Graduate School of Frontier Biosciences, Osaka University


Study Abroad Program

The followings are the students' reports on overseas activities including poster sessions, oral sessions, or heated discussions at the international meetings. These precious experiences will provide great benefit for their studies, as well as minds.

*This program is supported by "Takuetsu", one of the subsidies of Ministry of Education, Culture, Sports, Science and Technology in Japan.

Mohammad Abdolrahmani
Mohammad Abdolrahmani

The 36th European Conference on Visual Perception (ECVP) and visiting neurophysiology laboratories in Catholics University (KU) of Leuven

2013.8.24 - 9.1

Mohammad Abdolrahmani
( Graduate School of Frontier Bioscience, Osaka University / Supervisor: Professor Ichiro Fujita)


Laboratories I visited in KU Leuven, Neurophysiology Group:
Professor Peter Janssen's Laboratory
Professor Rufin Vogels' Laboratory
Professor Vanduffels laboratory

Participation in the conference on visual perception: I attended several interesting lectures and short talks during the conference. I learned about recent psychophysical studies about depth and motion perception and some other research areas. The most interesting talk was that primary visual area has a role in attention in a bottom up mechanism. There were some other studies about attentional modulation of neural responses. In general there were a wide variety of talks and posters and I found it useful to learn a bit about most of them.

Giving a talk in the conference: I gave an oral presentation on 28th of August, about how the stereoscopic (3D) depth is represented on the pooled but not single unit activity of visual area V4. There were a few questions. For instance where the pooling of V4 responses occurs, being asked by the chairman of the session. This is a very important question that we should consider in writing our manuscript. Another question was about the task of the subject and if the experiments were done in awake or anesthetic conditions. All the questions were quite important and I am going to find the best response to them and to add them in my manuscript. After my talk, we had a long discussion with Dr. Lee about whether the amplitude ratio of the responses to anti-correlated stimuli correlates with the receptive field eccentricity of V4 neurons. Our data analysis showed that there were no significant correlations between them.

Visiting three laboratories in Neurophysiology Group at KU Leuven University: Firstly, I was lectured about the experiments being done on inferior temporal (IT) cortex and several other brain areas such as premotor cortex, about how 3D objects are perceived and coded in IT and how neural responses in premotor cortex change during grasping tasks. Then I observed some experiments both in neurophysiology and fMRI in primates. I visited the experimental setups and discussed and compared them with our setups in Osaka University. Most interesting experiments were training monkeys to do perceptual tasks. Several fMRI setups were also available for mapping the target areas of the brain.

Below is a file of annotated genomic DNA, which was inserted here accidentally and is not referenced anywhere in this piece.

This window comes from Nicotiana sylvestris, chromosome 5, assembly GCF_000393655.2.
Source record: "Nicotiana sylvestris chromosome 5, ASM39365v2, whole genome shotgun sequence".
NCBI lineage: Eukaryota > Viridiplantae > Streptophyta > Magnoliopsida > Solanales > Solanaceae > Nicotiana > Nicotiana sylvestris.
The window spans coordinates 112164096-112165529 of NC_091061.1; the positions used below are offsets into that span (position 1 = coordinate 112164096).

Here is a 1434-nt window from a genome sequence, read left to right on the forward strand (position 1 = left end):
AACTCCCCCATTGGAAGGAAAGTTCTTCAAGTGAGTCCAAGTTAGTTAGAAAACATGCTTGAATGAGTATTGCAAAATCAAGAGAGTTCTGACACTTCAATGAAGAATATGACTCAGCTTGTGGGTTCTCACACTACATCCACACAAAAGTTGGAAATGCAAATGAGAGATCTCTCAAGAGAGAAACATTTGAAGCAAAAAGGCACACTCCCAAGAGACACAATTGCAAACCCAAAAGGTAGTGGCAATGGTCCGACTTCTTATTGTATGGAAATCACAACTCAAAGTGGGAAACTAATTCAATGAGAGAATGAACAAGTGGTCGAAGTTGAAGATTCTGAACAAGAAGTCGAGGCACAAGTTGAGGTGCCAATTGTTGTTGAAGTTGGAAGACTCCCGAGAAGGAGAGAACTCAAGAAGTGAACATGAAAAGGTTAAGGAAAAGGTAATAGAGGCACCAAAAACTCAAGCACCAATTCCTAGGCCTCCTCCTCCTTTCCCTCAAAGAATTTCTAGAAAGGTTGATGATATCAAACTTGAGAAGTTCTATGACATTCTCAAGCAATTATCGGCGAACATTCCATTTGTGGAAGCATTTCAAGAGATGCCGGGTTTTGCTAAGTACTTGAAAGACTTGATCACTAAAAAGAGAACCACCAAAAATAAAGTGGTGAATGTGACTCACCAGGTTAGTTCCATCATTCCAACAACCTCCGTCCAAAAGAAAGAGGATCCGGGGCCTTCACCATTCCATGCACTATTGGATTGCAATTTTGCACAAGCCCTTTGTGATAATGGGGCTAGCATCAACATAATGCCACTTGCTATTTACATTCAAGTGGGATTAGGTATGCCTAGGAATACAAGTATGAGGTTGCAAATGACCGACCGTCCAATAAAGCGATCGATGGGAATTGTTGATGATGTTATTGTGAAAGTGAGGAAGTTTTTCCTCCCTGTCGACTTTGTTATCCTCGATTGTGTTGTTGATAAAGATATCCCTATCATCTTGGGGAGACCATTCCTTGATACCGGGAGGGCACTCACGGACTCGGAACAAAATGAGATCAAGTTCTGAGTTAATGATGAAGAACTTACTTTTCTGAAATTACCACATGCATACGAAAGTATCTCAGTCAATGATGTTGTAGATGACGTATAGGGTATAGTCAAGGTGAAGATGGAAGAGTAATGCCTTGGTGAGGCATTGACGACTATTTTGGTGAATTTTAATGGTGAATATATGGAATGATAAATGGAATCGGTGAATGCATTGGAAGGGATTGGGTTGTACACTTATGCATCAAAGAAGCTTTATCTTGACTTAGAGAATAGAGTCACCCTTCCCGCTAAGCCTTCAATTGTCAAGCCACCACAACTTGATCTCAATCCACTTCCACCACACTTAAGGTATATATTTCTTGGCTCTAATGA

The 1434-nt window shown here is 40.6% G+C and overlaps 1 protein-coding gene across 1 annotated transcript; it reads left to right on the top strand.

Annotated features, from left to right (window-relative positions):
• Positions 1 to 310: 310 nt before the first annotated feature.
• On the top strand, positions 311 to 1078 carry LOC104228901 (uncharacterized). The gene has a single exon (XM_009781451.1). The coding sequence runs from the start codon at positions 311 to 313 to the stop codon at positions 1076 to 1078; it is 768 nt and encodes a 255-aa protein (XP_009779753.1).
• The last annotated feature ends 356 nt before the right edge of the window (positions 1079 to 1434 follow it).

Giving a talk about my research results: I gave a talk for around 30 ~ 40 minutes about my neurophysiology findings and the model of V4 population coding and how the binocular depth is coded in the pooled activity of visual area V4. I was asked several questions about the reliability of the model and if it can be generalized for other perceptual tasks such as orientation perception. I explained the details of the pooling model and the attendees finally agreed that this model is reliable for binocular depth perception. There were several questions about the data analyses and disparity tuning properties of visual area V4.

Discussions about our research findings and the experiments: After the talk, we had a long discussion with the members of the three laboratories about my findings and about their works. For instance I listened to a detailed poster presentation of one of the students about perceptual learning and about how visual area V4 neuronal responses are modified after learning procedure is completed. These neurons could also respond to untrained stimuli and their responses were correlated with orientation discrimination of the monkeys as the monkeys learned the tasks and transformed the learned skill to untrained conditions. I also discussed about how the monkeys are trained and how they map the visual areas using fMRI. The mapping with fMRI is advantageous in finding the target areas in a fast and precise way.